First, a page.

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You should add a double bond if it lowers the formal charges, since the most stable Lewis structure for a molecule is the one with the smallest formal charges on each atom. The number of bonds depends on which specific Lewis structure you're drawing, but in general you should never have more than three bonds between two atoms.
You need to check the formal charges of the atoms. The number of electrons drawn might be correct, but it will not be the most stable lewis structure until you make the formal charges as low as possible. A double bond can make the formal charges lower.
Just to reiterate, after all electrons are accounted for and single bonds are made, formal charges can then be calculated. This will indicate whether a double bond or even a triple bond should be made to lower formal charges. As you do more Lewis structures, patterns with certain elements, such as oxygen wanting to form a double bond while having two lone pairs, will become more apparent and adding double bonds will become easier.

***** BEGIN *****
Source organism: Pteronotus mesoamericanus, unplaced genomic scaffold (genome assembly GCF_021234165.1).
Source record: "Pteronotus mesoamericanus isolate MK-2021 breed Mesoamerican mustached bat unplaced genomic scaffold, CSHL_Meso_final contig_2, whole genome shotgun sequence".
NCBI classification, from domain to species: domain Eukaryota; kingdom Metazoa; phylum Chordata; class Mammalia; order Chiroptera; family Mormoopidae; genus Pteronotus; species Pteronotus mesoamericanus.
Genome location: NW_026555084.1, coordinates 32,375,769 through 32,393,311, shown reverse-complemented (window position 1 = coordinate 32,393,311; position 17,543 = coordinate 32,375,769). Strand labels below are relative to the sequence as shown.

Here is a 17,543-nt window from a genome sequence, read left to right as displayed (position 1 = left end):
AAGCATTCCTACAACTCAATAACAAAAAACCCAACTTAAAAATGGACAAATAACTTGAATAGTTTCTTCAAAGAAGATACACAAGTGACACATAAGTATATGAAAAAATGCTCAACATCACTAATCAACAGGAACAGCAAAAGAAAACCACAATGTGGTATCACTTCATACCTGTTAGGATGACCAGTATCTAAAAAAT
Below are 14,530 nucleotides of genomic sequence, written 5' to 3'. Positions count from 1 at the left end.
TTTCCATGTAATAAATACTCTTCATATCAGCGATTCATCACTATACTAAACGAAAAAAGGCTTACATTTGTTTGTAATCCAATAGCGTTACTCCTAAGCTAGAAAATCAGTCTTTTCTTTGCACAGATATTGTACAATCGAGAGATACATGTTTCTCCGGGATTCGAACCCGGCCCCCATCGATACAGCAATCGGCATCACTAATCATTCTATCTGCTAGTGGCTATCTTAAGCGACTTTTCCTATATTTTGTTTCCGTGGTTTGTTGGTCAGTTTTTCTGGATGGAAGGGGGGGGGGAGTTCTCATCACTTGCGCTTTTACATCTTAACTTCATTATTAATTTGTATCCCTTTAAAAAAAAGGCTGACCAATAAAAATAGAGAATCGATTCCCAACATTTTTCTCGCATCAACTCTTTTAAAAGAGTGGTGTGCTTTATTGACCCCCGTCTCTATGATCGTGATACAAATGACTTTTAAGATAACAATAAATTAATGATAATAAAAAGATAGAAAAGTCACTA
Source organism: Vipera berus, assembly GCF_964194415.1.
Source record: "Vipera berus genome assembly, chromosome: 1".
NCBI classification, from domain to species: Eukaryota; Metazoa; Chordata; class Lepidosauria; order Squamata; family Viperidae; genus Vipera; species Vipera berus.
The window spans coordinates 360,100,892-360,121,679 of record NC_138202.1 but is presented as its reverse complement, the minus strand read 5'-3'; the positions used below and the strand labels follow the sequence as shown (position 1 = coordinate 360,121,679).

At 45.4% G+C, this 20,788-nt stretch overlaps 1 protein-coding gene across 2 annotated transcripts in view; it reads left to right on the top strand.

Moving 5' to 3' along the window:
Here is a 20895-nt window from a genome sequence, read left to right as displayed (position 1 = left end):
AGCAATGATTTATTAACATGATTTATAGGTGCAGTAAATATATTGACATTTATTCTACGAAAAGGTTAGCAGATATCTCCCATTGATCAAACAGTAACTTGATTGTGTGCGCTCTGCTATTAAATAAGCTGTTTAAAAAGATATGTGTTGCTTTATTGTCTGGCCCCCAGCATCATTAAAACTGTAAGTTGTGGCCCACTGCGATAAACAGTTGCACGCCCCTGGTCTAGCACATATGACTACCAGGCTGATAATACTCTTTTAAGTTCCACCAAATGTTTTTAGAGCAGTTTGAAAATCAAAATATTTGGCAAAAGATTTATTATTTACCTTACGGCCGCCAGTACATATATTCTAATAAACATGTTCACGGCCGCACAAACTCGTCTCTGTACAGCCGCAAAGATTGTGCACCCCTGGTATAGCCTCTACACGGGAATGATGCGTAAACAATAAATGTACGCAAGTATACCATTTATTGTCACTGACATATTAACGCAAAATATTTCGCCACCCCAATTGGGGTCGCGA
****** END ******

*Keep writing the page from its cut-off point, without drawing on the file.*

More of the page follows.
I usually check to see if a double bond is needed through the formal charges or through the pairs. If there is an odd number and there is a single lone electron I usually find a way to make it a double bond. Formal charges are the best way to check if another bond is needed.
Hi ! I kind of see this as a game of seeing what best works. "What best works" is determined by the formal charge. That is to say, if the formal charge of EACH individual element is close to zero then it is MOST stable. However, if the molecule as an entirety has a charge, you would want the charge to be applied to the most electronegative element. In addition to that, you want to be able to add up all the charges and get the overall charge. For example, if the overall charge is -1, you can get an element with a-2 charge and another with a +1 charge, you can add them together and get an overall -1 charge. HOWEVER, that doesn't mean it is most stable. As such, I recommend you refer to these rules when determining the most stable structure.
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